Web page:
"I do this event so I can hear the music," says Bill Burke, who has been in charge of Pig Out in the Park since its beginning 20 years ago. "It's great because at one stage you have really hip-hop music, at the Clock Tower you'll have jazz and at the City Hall stage you have country and goofy stuff for kids. It's really neat to see."

Burke is responsible for bringing in all the great bands. On Saturday, KZZU teams up with Burke to present the 16th Annual KZZU Birthday Bash -- a paid show. Besides the popular Deborah Gibson (formerly known as Debbie Gibson,) KZZU is bringing in Young MC, Brian McKnight, Soul Decision, Nelly, Debelah Morgan, D-Cru, No Authority, Next and Cleopatra.

Among the free concerts at this year's Pig Out in the Park are jazz musicians Alex Bedini and Robin Marks and Company. Blues listeners can hear their favorite music by the Occasional String Band and Too Slim & amp; The Taildraggers. Rock and R & amp;B favorites Mumbo Jumbo, Brainstorm, Little Voice, Misspent Youth, Upper Class Racket and Rhythm Method will also be at the show. Musical lovers can also hear the original music of Tiana Gregg, Velvet Highway and Tremolo. And we can't forget the ever-popular local bands Civilized Animal and Delbert. Closing the musical extravaganza on Monday at 5:30 is the popular Men in the Making.

Friday, Saturday and Sunday headlining acts feature music from the '60s. Beginning at 8 pm on Friday, Gunnar and Matthew Nelson, the twin sons of rock 'n' roll great Ricky Nelson (and grandsons of Ozzie and Harriet), will perform rock from their former band, Nelson, and tunes by their father, at the Clock Tower.

Continuing on Saturday, Elvis Live will get the audience "All Shook Up" at the Clock Tower at 8 pm. The popular Elvis Impersonator, Ron Elvis Wendlandt, will perform some of The King's greatest hits. Wendlandt has performed all over Las Vegas and can be seen wearing the black gold studded eagle suit in more than 23 scenes in the upcoming movie 3,000 Miles from Graceland, starring Kevin Costner and Christian Slater. Last but not least on the roster of popular '60s hit music is the Buckinghams. Best known for their No. 1 hit song "Kind of a Drag," the Buckinghams propelled themselves to the top of the charts in 1967. The group will play at the Clock Tower Sunday night at 8 pm.

On Saturday at 2 pm, Joel Brantley and the Country Hoedown offers "goofy stuff for the kids." Brantley, who is originally from Spokane, will bring to the stage live music by Hank Williams, Marty Robbins and other country greats. Brantley will be handing out free bandannas and inviting audience members to join him onstage for some impromptu line dancing.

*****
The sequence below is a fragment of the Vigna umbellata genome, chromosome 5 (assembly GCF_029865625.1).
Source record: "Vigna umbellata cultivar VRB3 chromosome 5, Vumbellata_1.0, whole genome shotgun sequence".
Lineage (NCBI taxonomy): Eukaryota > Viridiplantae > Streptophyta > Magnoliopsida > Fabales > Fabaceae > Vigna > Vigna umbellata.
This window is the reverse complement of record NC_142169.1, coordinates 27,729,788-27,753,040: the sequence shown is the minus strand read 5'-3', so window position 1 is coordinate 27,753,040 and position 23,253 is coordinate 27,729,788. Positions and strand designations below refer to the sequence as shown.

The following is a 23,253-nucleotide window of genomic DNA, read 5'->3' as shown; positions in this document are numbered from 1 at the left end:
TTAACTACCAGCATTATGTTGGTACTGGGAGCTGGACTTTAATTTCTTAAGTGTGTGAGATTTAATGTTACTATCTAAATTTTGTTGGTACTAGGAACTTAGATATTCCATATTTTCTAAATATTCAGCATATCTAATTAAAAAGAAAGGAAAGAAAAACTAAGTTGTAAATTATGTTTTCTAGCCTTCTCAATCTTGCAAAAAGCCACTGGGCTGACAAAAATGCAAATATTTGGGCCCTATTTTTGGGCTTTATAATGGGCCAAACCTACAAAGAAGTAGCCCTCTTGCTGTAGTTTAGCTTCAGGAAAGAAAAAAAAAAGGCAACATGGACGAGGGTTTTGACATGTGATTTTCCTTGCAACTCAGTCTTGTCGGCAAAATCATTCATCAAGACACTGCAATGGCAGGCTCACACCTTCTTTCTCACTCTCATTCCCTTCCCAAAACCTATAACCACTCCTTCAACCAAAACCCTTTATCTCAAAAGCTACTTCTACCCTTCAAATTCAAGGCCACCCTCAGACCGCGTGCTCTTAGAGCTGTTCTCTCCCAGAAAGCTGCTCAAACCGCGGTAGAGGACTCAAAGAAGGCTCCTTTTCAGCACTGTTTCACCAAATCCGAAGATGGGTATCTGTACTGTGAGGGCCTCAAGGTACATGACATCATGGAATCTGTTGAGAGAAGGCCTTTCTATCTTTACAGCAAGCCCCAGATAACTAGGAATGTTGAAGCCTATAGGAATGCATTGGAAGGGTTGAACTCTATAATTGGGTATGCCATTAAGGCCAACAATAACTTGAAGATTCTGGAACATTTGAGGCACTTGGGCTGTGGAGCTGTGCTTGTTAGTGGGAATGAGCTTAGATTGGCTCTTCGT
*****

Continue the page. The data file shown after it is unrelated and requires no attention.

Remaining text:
Pig Out in the Park is Aug. 31-Sept. 4 at Riverfront Park. Admission for Pig Out is free. The KZZU concert begins at 2 pm at the Lilac Bowl. Tickets: $16.93. Call: 325-SEAT.

Brilliant Cacophony

Spokane's UPPER CLASS RACKET sounds remarkably unlike any other band in town. Its fusion of punk, hip-hop beats and rapid-fire lyrical delivery has earned it a unique niche on the local scene.

The band plays at Mootsy's on Sunday night after a gig over at Pig Out in the Park.

But as vocalist Erik Bergloff says, existing as such a unique beast in Spokane can be a challenge. Local audiences, though generally accepting, are nevertheless prone to head scratching and/or blank stares whenever confronted by sounds that don't immediately compute.

"It's been hard for us because we don't really fit the mold. I support this town 100 percent, but it frustrates me that bands don't give their own scene enough attention," he says. "If we all got together, we could build something really good. Spokane is not as redneck and narrow-minded as some people believe it to be."

Bergloff's recipe for scene health calls on local groups to support each other.

"I hope we can get that message across. These bands we're playing with at Mootsy's -- Mellefluent and Offset -- are sort of where we were two years ago. It's hard for them to get a fair shake. We're trying to improve things here and get some of these other bands some recognition."

The band's self-titled CD is a diverse collection, brimming with street beats, funk and even a little hardcore. File it under "rabble-rousing, socially conscious hip hop" or better yet, pick it up at local record stores or check out one of their infectious live shows (a second CD is set for release within a month or two).

For Bergloff, lyrics are more than just a way of punctuating the backbeats and filling in around the guitar lines.

"There are some songs on that disk that really mean a lot to me. I mean, I'm a writer. I'm a poet. It's so important to say something -- in any medium -- that has some sort of message, something positive. Even if you sound negative, it's usually just to get people to wake up."

-- Mike Corrigan

Upper Class Racket plays for free at Pig Out in the Park (at the Gondola Meadow stage) on Sunday, Sept. 3, at 7 pm, then moves over to Mootsy's for a show with Mellefluent and Offset at 10 pm. Cover: $3. Call: 838-1570.